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Jun 19th 2011 8:59PM Hi Kent,
You mentioned foreign airlines that you may use for commuting. Do you or your employer pay the bill for those flights, or is there a deal worked out between the airlines?
Aug 25th 2010 4:07PM I'd drop out of this semester of school and take a crazy vacation.
Jan 16th 2010 5:35PM I must agree with the previous poster, Matt N., with how intense and time-consuming part 141 flight training coupled with a university can be. I'm currently studying at Embry-Riddle Aeronautical University in Arizona. Like Matt mentioned, if you want to experience very professional training and education, schools like University of North Dakota, University of Illinois, Western Michigan, Embry-Riddle and others are definitely the way to go.
Something that struck me about Embry-Riddle is that there are LOTS of people here who know exactly what they want to do after college. There aren't many people who come to the university with undeclared majors. So, what this means is that almost everyone is focused and professional in their studies. In many aspects, this is good; I haven't had any disruptive people in classes.
What it also means is that some people buckle under the pressure of simultaneous flight training and classroom education. I have six classes on campus, including Aerodynamics, Physics, Aviation Weather, and others. But none of these classes are in the morning- I have what is called a "morning flight block." In other words, I can have flights scheduled for me as early as 5:30 in the morning. So, switching gears so quickly- from sleep, to taking the shuttle to the airport (when it's still dark, mind you), to the precise procedures of flying, to riding the shuttle back to campus, to the creativity required for communications classes- can be very difficult sometimes, and is always exhausting. I've heard different numbers, but something like 30% of freshman students here do not return for sophomore year.
Don't get me wrong though, I LOVE the school. Embry-Riddle uses the same high standards with flying as it does for teaching in the classrooms. There are a number of other programs such as Engineering and Global Securities and Intelligence Studies. Yet, even in the Aeronautical Science program, I have had professors with PhDs instructing classes of 20 students. In fact, the dean of the College of Aviation teaches my Aerodynamics class. The dean knowing me by first name is absolutely wonderful.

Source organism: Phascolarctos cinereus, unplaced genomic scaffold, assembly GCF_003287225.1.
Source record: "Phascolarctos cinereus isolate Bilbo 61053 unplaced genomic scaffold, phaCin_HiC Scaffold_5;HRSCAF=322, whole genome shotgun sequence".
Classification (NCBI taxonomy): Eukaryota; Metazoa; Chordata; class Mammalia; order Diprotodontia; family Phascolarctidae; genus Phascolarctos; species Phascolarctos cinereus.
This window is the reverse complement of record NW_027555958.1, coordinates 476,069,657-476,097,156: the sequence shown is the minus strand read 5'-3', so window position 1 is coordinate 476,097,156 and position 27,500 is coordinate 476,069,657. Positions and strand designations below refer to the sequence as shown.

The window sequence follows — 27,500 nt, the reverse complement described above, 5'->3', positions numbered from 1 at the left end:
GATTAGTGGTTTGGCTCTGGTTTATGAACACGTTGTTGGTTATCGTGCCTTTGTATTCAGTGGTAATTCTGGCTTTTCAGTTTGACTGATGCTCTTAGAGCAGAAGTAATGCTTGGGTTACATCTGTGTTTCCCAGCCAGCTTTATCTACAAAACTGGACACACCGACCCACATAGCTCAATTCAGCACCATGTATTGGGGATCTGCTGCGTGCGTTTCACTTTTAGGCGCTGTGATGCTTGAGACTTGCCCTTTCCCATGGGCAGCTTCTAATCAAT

On top of this, Riddle has recently revamped its career placement services. There are people here on campus whose jobs are to help students find summer internships, as well as jobs after school.
There are lots of opportunities for scholarships and grants at Embry-Riddle that can help defer costs some. My best advice to anyone who wants to come to this school is to keep grades up in high school. My current merit-based scholarship is covering roughly half of my tuition.
I hope this helps!
Nov 12th 2009 12:31AM There are a couple of websites that I really enjoy visiting before a flight.
The first is www.aviationweather.gov, the site that has all the undecoded aviation weather information for the 50 United States. My focus is mostly on the Terminal Area Forecasts for my departure and destinations (http://adds.aviationweather.noaa.gov/tafs/). I also look at the winds aloft, prognostic charts, and radar images to get a sense as to what weather I'll be crossing.
The second is www.flightaware.com. I look to see if my flight has a proposed route posted (I'm not sure if it's the official or not), and I plot it the best I can on www.skyvector.com to see what sort of landmarks I'll be flying over, like the Grand Canyon.
It's fun to be a plane geek!
Oct 19th 2009 1:50PM I must admit that there was a bit of a panic over that congressional bill last week here at Embry-Riddle. Yet some people higher up at the university here sent out emails emphasizing that some schools like ERAU would get exemption from the mandatory ATP rule. How many of us believed it would make any difference is still up in the air.
I'm a first year student, and I probably won't be looking for any sort of airline job until 2013. It seems that every faculty member here, every person at the career fair, and every flight instructor who can't find an airline job right now is telling us first-year students that we are in a wonderful position. I hope they're all correct.
Thanks for addressing this, Kent.
Oct 15th 2009 3:06AM Happy Birthday, Gadling! Keep it up!
May 6th 2009 5:50PM Wow, I should have known. I live about two miles from that airport- I can pick up the tower on an Icom from the back of my house.
May 6th 2009 5:14PM Nicely put together, Kent. It looks like you filmed this at a red carpet event of some sort. Was that the maiden flight for that plane, or something like that?
Mar 12th 2009 6:26PM I'd say that the "Groundhog Day" effect happens with almost any line of work. You're lucky to have it with something as interesting as flying!
On a side note Kent, you always seem to mention in your posts that you were taking pictures above 10,000 feet, or with the parking brakes set. Are these rules that you are following set by the FAA or by American?
Nov 5th 2008 7:30PM Thanks for the answer, Kent! Now, what to do about a CFI who insists on flying despite being infected with a cold...